Denali launches a clinical quest on Alzheimer’s drug, banking $155M in Takeda cash and scoring monkey data on BACE
After all the setbacks and failures we’ve seen in Alzheimer’s research over the past 15 years, can a startup boasting better technology beat the terrible odds against them and score with a new drug?
We’re at the early stages of getting an answer to that question.
Denali $DNLI announced today that it is now trying just that, launching a Phase I clinical study of its Alzheimer’s drug DNL747, its small molecule inhibitor for RIPK1. It’s also started a second human study of its LRRK2 inhibitor for Parkinson’s disease, which is its lead indication. And the South San Francisco biotech reported that it’s banked a $155 million upfront from Takeda’s billion-dollar partnership while scoring positive early results from a study involving monkeys for BACE1 — a mechanism in Alzheimer’s that recently failed decisively for Merck in Phase III.
That primate study is particularly important, as it helps validate Denali’s belief that its Antibody Transport Vehicle — or ATV — technology can get past the blood brain barrier and deliver a therapy into the brain — a hurdle that has stymied developers in the past.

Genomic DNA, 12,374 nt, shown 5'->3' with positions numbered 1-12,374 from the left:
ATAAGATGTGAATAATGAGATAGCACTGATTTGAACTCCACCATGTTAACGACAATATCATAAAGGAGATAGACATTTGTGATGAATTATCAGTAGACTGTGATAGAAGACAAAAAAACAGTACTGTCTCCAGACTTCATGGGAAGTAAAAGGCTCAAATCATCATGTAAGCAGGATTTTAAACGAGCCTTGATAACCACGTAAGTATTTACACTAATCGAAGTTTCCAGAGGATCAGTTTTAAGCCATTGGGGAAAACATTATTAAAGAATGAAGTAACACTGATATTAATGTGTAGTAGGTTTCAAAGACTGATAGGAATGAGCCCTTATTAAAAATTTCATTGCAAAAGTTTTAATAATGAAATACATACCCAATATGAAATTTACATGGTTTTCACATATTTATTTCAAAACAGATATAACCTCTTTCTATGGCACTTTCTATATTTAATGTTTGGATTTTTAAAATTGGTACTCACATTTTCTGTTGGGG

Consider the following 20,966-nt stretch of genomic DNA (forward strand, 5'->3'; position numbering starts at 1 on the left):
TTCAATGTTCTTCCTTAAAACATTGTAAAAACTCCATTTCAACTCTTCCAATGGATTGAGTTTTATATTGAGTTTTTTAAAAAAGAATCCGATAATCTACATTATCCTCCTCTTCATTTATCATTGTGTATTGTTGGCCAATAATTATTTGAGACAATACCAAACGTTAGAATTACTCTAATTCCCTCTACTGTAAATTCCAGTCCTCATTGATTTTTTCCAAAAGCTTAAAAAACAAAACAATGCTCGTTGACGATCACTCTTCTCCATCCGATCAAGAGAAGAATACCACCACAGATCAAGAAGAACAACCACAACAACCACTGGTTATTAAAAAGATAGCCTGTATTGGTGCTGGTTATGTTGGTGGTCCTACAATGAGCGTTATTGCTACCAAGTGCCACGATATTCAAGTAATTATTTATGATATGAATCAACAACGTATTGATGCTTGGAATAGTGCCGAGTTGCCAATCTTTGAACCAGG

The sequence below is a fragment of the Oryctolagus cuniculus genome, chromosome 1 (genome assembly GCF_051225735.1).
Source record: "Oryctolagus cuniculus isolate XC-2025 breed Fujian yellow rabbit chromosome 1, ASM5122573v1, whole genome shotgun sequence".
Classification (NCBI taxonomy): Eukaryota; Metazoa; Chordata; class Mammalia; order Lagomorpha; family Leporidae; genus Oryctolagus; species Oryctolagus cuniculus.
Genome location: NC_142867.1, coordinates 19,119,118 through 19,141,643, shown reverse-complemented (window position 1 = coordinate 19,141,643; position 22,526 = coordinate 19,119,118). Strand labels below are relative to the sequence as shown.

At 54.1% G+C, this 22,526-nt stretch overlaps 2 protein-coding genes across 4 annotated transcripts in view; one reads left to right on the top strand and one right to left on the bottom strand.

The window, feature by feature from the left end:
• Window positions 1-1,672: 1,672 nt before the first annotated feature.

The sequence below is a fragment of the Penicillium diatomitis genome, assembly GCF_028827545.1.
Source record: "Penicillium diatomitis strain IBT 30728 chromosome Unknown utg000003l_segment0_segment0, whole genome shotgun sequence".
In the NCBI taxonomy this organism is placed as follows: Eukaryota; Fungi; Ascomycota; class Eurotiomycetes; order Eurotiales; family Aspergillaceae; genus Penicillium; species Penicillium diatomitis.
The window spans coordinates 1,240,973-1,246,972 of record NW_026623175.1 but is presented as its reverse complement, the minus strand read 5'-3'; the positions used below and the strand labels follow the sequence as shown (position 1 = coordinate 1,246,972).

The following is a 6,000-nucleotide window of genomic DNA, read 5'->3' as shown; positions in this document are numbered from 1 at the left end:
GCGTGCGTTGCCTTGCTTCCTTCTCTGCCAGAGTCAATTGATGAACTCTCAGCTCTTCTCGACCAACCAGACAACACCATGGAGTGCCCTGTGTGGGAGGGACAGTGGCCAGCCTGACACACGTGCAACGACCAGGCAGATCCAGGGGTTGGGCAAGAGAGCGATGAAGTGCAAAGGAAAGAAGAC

Alzheimer’s has proven to be the hardest target in biopharma R&D, defeating everything thrown at it for well over a decade in pivotal trials. Merck’s recent failure on BACE, eliminating production of amyloid beta in patients, proved to their researchers that it wouldn’t work in mid-to-moderate patients. And they’re in the process of evaluating the numbers for prodomal patients, where verubecestat also failed.
Despite the litany of failures, though, the ex-Genentech gang — led by CEO Ryan Watts — that runs Denali have pieced together one of the most closely-watched efforts in the field, starting over with genetically defined patient groups and using new tech from companies like F-star. And despite the skepticism over targets and disease modification, the biotech has been able to store $467 million in cash by the end of December, building a market cap close to $2 billion — before the Takeda payment came through. And the global pharma company is on the hook for another $85 million in preclinical milestones.
Image: Ryan Watts. UNIVERSITY OF UTAH via YOUTUBE